Even a simple journey to London Euston (which I can usually do in 75 mins – driving and then tube down to Euston) would be at least double that by public transport.

And my archery club? Forget it, no chance at all.

So just on that tiny subset of what I regularly do, life would be hugely different without driving. When you take into account the extra stuff – the on-site client days, the weekends away, the visits to friends, the idiot day-trips – it would now be a completely different life if I weren’t driving. Not necessarily a better or worse one, but a very different one.


One Speed Fits All

Recently I’ve noticed something odd on my journeys to/from the office that really annoys me. And it’s to do with speeding (as the title may have suggested)

Particularly on my way home, the drive contains a variety of country roads and towns/villages, so we fairly regularly swap between speed limits of 60 and 30mph, with one small stretch at 20mph. Which is easy, so long as you’ve got a brain, and some awareness. (And you’d pretty much hope that a driver has both)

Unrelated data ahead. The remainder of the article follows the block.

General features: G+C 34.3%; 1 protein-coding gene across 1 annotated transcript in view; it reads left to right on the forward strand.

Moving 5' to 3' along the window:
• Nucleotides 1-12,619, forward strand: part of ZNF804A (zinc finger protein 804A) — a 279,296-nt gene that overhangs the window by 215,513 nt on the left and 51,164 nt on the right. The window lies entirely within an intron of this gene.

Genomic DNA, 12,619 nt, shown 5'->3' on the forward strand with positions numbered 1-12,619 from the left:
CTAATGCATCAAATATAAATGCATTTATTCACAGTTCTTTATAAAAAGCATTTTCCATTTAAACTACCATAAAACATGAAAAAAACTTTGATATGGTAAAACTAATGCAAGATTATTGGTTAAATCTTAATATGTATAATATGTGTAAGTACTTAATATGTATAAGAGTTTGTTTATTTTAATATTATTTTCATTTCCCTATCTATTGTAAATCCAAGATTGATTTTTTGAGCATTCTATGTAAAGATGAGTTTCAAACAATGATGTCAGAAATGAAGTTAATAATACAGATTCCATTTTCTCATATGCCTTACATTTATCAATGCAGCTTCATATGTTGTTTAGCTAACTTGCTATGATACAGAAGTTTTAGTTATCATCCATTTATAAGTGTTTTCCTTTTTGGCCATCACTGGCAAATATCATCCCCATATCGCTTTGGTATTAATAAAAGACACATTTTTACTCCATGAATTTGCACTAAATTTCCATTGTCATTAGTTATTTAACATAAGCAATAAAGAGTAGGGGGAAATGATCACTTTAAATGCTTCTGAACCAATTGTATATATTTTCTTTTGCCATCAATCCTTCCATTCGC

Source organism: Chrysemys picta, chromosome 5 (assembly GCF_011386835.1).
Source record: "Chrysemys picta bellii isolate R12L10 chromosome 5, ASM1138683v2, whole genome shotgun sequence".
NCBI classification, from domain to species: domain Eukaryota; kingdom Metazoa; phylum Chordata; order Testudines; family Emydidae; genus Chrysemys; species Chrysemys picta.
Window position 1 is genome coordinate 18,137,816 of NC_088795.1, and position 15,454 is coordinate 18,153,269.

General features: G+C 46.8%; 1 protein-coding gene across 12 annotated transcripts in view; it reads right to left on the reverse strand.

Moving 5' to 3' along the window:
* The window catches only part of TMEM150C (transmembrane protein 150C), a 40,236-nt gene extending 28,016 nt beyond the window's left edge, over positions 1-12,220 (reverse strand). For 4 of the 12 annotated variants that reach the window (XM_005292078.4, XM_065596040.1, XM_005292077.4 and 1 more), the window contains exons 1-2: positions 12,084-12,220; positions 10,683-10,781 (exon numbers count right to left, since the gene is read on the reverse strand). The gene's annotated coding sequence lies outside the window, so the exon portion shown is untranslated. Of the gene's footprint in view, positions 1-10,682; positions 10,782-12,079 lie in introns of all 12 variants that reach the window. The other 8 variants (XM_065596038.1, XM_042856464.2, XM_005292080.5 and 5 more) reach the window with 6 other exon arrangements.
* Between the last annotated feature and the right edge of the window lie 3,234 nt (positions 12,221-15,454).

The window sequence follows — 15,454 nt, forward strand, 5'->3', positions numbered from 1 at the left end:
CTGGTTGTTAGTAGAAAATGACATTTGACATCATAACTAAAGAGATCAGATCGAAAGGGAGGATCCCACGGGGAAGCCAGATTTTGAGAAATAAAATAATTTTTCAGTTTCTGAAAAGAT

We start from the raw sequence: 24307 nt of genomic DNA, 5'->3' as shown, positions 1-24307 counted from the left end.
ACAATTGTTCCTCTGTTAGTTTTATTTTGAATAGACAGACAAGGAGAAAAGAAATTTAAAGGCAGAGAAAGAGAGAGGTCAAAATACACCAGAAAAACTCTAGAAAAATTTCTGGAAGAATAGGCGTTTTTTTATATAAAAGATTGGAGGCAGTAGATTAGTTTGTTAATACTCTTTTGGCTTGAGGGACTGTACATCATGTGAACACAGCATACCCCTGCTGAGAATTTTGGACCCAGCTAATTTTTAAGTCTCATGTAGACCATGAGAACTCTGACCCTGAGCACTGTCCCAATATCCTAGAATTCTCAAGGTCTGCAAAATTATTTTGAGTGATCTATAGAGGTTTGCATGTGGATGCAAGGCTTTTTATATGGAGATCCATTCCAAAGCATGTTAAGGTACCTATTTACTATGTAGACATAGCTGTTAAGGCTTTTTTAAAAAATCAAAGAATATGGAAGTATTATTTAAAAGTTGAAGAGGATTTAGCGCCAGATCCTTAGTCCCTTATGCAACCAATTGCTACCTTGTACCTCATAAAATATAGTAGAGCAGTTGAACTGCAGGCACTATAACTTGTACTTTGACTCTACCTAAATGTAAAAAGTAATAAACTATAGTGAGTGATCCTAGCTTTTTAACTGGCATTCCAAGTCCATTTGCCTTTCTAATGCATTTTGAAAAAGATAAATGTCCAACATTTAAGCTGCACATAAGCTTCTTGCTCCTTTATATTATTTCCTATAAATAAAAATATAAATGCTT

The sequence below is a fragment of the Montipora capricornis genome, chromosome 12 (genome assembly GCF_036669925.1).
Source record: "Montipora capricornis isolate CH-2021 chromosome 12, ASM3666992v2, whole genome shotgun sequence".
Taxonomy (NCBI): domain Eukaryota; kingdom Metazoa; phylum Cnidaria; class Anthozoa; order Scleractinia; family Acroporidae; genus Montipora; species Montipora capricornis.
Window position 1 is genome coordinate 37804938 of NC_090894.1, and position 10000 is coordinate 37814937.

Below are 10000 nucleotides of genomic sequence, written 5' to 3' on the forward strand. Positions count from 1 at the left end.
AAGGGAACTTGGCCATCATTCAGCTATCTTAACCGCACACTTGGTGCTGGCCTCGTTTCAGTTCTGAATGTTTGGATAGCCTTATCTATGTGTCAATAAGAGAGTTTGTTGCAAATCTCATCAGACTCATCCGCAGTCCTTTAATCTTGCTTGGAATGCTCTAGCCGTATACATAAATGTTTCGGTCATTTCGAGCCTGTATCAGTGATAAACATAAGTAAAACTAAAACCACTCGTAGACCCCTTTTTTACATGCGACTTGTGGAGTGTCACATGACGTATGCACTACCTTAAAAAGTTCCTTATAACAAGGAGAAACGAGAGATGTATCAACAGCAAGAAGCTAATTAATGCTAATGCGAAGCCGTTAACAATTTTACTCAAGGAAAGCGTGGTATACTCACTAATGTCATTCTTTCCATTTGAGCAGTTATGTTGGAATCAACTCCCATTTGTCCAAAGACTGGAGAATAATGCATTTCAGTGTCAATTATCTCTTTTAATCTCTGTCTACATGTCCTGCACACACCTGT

But no. On a regular basis, I see drivers who decide to drive at about 40mph the whole way, regardless of what the limit actually is.  It means they’re either going ridiculously slowly, or stupidly fast.

It’s not really a problem as such – it’s just annoying, and I truly don’t understand the thinking that leads to this behaviour.   It’s all just bizarre, really.


A Flaw In The Safety

Following on from the post a while back about driver assistance things, I had another interesting one a few days ago.

I’d hired a Vauxhall Insignia in order to ferry people around a bit, and the weather was disgusting – heavy rain, lots of spray, and lots of idiots with no lights on.

Anyway, on the section of the M4 I was driving on, there were roadworks, and the lanes had been narrowed as a result. And that was where the problem came in.

The Insignia had the Lane Change Warning thing, which detects when the driver is drifting across lanes without indicating – and in the case of the Insignia, it also tries to push you back into the lane you’re departing. Not my favourite thing at the best of times, but in this case it was actually picking up on the wrong lane markings (because they were glossy and shiny in the rain) and so actually kept on pushing me “back” towards the crash barriers, and would have left me scraping along them if I’d not been paying attention.